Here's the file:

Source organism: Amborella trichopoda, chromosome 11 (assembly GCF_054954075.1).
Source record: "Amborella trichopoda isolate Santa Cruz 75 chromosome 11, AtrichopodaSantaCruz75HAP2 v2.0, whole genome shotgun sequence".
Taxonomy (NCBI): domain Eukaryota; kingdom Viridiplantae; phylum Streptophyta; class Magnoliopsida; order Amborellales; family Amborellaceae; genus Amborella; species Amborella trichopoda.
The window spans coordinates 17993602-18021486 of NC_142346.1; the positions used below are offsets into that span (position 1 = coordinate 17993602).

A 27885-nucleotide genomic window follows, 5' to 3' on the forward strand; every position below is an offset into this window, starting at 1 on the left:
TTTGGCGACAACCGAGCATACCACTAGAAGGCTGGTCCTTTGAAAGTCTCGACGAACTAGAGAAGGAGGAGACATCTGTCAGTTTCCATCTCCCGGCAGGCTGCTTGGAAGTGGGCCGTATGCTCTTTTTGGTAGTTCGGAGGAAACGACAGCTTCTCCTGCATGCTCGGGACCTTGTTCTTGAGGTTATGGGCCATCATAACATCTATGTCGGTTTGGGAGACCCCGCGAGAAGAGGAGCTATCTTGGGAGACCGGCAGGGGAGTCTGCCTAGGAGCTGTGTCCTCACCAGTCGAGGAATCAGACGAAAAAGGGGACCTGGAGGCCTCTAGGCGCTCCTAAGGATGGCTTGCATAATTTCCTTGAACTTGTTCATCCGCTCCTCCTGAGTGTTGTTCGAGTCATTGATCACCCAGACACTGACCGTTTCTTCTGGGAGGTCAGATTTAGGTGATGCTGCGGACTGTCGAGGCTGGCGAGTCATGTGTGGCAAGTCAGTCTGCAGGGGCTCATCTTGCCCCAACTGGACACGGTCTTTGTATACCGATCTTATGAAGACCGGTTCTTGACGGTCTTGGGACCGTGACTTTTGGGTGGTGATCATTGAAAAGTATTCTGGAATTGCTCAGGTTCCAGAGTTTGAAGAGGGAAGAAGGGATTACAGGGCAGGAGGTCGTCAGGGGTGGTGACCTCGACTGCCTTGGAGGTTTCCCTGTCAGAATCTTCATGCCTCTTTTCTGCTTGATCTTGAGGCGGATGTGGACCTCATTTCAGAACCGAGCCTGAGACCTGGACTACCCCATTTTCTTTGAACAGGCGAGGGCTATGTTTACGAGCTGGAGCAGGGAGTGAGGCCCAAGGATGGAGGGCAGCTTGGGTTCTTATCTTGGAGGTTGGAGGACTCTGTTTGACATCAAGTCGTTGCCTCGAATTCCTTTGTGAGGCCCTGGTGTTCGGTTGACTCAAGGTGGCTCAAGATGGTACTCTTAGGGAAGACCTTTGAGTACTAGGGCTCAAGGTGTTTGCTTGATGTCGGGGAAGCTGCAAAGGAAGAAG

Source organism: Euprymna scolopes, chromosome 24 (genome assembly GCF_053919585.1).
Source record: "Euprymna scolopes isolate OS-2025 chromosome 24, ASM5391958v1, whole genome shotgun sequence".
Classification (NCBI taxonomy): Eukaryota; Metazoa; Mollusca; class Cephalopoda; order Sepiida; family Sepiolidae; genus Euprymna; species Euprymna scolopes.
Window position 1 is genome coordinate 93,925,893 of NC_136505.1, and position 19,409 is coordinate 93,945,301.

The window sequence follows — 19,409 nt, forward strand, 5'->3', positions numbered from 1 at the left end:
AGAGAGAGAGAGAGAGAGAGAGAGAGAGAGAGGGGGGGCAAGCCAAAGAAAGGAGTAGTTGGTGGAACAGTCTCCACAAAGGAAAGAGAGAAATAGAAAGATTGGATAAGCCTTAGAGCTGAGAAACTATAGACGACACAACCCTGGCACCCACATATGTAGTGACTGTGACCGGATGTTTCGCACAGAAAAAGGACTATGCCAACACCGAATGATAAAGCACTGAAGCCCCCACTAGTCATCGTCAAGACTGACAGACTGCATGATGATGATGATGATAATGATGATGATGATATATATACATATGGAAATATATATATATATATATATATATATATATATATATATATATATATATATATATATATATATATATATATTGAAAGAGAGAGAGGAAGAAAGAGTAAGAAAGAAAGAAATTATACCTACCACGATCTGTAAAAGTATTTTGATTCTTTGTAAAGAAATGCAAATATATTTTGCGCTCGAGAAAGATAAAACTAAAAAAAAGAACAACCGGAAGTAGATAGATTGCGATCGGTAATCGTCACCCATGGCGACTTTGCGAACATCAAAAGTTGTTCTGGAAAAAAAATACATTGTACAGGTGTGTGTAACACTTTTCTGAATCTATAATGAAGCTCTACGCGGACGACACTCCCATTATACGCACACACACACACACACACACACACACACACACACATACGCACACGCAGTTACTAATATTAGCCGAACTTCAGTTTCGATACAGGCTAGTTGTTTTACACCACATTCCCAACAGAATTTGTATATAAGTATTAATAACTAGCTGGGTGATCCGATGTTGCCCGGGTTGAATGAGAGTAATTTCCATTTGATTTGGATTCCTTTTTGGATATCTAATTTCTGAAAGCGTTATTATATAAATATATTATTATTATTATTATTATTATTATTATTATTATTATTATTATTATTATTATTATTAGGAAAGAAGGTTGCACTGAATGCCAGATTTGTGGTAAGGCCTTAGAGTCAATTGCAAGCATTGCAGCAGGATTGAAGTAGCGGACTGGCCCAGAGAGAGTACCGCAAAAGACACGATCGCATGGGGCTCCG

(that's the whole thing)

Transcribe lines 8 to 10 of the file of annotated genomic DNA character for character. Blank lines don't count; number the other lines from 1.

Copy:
Source record: "Euprymna scolopes isolate OS-2025 chromosome 24, ASM5391958v1, whole genome shotgun sequence".
Classification (NCBI taxonomy): Eukaryota; Metazoa; Mollusca; class Cephalopoda; order Sepiida; family Sepiolidae; genus Euprymna; species Euprymna scolopes.
Window position 1 is genome coordinate 93,925,893 of NC_136505.1, and position 19,409 is coordinate 93,945,301.